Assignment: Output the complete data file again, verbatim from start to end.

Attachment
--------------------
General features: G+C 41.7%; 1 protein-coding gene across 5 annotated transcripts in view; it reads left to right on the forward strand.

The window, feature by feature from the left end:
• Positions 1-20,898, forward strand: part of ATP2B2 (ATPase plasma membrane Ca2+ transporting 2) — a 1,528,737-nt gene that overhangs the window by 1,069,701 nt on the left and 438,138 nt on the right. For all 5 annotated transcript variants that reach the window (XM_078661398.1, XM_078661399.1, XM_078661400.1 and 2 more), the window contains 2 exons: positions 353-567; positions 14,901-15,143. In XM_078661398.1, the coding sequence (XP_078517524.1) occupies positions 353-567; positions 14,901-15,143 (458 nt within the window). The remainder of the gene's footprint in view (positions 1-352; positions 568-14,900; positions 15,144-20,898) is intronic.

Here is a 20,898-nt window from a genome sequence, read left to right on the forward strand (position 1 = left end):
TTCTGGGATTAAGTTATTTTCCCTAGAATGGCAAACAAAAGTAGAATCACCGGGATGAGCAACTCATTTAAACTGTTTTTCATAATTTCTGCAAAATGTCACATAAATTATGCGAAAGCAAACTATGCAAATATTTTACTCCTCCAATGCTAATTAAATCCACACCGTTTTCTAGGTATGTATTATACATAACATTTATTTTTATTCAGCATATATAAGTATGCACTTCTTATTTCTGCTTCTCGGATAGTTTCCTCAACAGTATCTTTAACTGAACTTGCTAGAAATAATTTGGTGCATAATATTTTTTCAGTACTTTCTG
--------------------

General features: G+C 41.7%; 1 protein-coding gene across 5 annotated transcripts in view; it reads left to right on the forward strand.

The window, feature by feature from the left end:
• Positions 1-20,898, forward strand: part of ATP2B2 (ATPase plasma membrane Ca2+ transporting 2) — a 1,528,737-nt gene that overhangs the window by 1,069,701 nt on the left and 438,138 nt on the right. For all 5 annotated transcript variants that reach the window (XM_078661398.1, XM_078661399.1, XM_078661400.1 and 2 more), the window contains 2 exons: positions 353-567; positions 14,901-15,143. In XM_078661398.1, the coding sequence (XP_078517524.1) occupies positions 353-567; positions 14,901-15,143 (458 nt within the window). The remainder of the gene's footprint in view (positions 1-352; positions 568-14,900; positions 15,144-20,898) is intronic.

Here is a 20,898-nt window from a genome sequence, read left to right on the forward strand (position 1 = left end):
TTCTGGGATTAAGTTATTTTCCCTAGAATGGCAAACAAAAGTAGAATCACCGGGATGAGCAACTCATTTAAACTGTTTTTCATAATTTCTGCAAAATGTCACATAAATTATGCGAAAGCAAACTATGCAAATATTTTACTCCTCCAATGCTAATTAAATCCACACCGTTTTCTAGGTATGTATTATACATAACATTTATTTTTATTCAGCATATATAAGTATGCACTTCTTATTTCTGCTTCTCGGATAGTTTCCTCAACAGTATCTTTAACTGAACTTGCTAGAAATAATTTGGTGCATAATATTTTTTCAGTACTTTCTG